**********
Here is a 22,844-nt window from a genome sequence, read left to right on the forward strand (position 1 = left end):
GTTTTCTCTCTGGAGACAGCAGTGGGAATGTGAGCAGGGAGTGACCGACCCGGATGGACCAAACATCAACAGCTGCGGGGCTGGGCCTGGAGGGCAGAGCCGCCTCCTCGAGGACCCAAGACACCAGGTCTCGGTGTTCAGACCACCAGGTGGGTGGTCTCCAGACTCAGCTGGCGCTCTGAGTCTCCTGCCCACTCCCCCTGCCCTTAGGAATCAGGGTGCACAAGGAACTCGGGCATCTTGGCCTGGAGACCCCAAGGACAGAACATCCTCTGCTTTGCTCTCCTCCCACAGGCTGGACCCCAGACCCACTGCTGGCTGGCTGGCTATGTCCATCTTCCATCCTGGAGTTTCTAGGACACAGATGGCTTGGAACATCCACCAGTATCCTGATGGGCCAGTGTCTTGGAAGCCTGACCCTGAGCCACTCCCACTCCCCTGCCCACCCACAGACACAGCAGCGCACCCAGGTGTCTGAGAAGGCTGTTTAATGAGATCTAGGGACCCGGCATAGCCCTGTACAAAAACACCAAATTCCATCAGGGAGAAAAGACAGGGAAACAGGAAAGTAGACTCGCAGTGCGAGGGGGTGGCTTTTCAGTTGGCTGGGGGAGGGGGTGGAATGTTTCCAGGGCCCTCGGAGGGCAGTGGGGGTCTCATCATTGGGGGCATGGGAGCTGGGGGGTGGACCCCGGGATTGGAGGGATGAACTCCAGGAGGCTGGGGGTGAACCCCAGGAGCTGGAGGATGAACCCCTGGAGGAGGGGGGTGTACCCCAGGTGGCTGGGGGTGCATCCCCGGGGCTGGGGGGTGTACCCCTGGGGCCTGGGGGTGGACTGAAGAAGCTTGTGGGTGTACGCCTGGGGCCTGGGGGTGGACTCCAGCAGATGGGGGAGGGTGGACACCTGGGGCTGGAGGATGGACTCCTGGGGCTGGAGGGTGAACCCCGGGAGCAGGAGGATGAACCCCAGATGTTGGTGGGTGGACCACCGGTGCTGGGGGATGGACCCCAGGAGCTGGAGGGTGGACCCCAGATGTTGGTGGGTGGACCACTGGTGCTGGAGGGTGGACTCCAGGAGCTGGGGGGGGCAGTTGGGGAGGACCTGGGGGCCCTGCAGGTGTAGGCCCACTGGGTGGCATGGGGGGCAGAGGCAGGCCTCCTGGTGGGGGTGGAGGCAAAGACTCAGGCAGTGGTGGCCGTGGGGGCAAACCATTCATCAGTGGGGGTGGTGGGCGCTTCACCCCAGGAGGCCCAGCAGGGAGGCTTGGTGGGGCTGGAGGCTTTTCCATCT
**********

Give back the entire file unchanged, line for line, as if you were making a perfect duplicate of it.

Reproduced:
Here is a 22,844-nt window from a genome sequence, read left to right on the forward strand (position 1 = left end):
GTTTTCTCTCTGGAGACAGCAGTGGGAATGTGAGCAGGGAGTGACCGACCCGGATGGACCAAACATCAACAGCTGCGGGGCTGGGCCTGGAGGGCAGAGCCGCCTCCTCGAGGACCCAAGACACCAGGTCTCGGTGTTCAGACCACCAGGTGGGTGGTCTCCAGACTCAGCTGGCGCTCTGAGTCTCCTGCCCACTCCCCCTGCCCTTAGGAATCAGGGTGCACAAGGAACTCGGGCATCTTGGCCTGGAGACCCCAAGGACAGAACATCCTCTGCTTTGCTCTCCTCCCACAGGCTGGACCCCAGACCCACTGCTGGCTGGCTGGCTATGTCCATCTTCCATCCTGGAGTTTCTAGGACACAGATGGCTTGGAACATCCACCAGTATCCTGATGGGCCAGTGTCTTGGAAGCCTGACCCTGAGCCACTCCCACTCCCCTGCCCACCCACAGACACAGCAGCGCACCCAGGTGTCTGAGAAGGCTGTTTAATGAGATCTAGGGACCCGGCATAGCCCTGTACAAAAACACCAAATTCCATCAGGGAGAAAAGACAGGGAAACAGGAAAGTAGACTCGCAGTGCGAGGGGGTGGCTTTTCAGTTGGCTGGGGGAGGGGGTGGAATGTTTCCAGGGCCCTCGGAGGGCAGTGGGGGTCTCATCATTGGGGGCATGGGAGCTGGGGGGTGGACCCCGGGATTGGAGGGATGAACTCCAGGAGGCTGGGGGTGAACCCCAGGAGCTGGAGGATGAACCCCTGGAGGAGGGGGGTGTACCCCAGGTGGCTGGGGGTGCATCCCCGGGGCTGGGGGGTGTACCCCTGGGGCCTGGGGGTGGACTGAAGAAGCTTGTGGGTGTACGCCTGGGGCCTGGGGGTGGACTCCAGCAGATGGGGGAGGGTGGACACCTGGGGCTGGAGGATGGACTCCTGGGGCTGGAGGGTGAACCCCGGGAGCAGGAGGATGAACCCCAGATGTTGGTGGGTGGACCACCGGTGCTGGGGGATGGACCCCAGGAGCTGGAGGGTGGACCCCAGATGTTGGTGGGTGGACCACTGGTGCTGGAGGGTGGACTCCAGGAGCTGGGGGGGGCAGTTGGGGAGGACCTGGGGGCCCTGCAGGTGTAGGCCCACTGGGTGGCATGGGGGGCAGAGGCAGGCCTCCTGGTGGGGGTGGAGGCAAAGACTCAGGCAGTGGTGGCCGTGGGGGCAAACCATTCATCAGTGGGGGTGGTGGGCGCTTCACCCCAGGAGGCCCAGCAGGGAGGCTTGGTGGGGCTGGAGGCTTTTCCATCT